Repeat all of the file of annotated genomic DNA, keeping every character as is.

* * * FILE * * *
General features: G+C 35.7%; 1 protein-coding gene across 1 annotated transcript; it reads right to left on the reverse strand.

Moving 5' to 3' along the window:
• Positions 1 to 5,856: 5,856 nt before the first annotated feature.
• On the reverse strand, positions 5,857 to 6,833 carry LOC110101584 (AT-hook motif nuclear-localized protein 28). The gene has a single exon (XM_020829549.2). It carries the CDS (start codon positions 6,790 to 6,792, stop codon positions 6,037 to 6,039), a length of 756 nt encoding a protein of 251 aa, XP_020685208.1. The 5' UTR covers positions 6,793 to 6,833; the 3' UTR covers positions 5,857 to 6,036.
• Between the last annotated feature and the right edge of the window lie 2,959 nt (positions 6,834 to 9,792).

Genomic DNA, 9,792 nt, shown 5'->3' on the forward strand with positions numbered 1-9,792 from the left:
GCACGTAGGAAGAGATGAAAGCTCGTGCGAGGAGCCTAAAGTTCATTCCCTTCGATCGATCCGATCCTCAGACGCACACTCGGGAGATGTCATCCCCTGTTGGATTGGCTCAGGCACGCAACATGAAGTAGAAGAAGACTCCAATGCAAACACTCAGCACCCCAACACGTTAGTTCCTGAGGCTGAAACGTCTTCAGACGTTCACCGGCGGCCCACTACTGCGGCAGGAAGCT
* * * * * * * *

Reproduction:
General features: G+C 35.7%; 1 protein-coding gene across 1 annotated transcript; it reads right to left on the reverse strand.

Moving 5' to 3' along the window:
• Positions 1 to 5,856: 5,856 nt before the first annotated feature.
• On the reverse strand, positions 5,857 to 6,833 carry LOC110101584 (AT-hook motif nuclear-localized protein 28). The gene has a single exon (XM_020829549.2). It carries the CDS (start codon positions 6,790 to 6,792, stop codon positions 6,037 to 6,039), a length of 756 nt encoding a protein of 251 aa, XP_020685208.1. The 5' UTR covers positions 6,793 to 6,833; the 3' UTR covers positions 5,857 to 6,036.
• Between the last annotated feature and the right edge of the window lie 2,959 nt (positions 6,834 to 9,792).

Genomic DNA, 9,792 nt, shown 5'->3' on the forward strand with positions numbered 1-9,792 from the left:
GCACGTAGGAAGAGATGAAAGCTCGTGCGAGGAGCCTAAAGTTCATTCCCTTCGATCGATCCGATCCTCAGACGCACACTCGGGAGATGTCATCCCCTGTTGGATTGGCTCAGGCACGCAACATGAAGTAGAAGAAGACTCCAATGCAAACACTCAGCACCCCAACACGTTAGTTCCTGAGGCTGAAACGTCTTCAGACGTTCACCGGCGGCCCACTACTGCGGCAGGAAGCT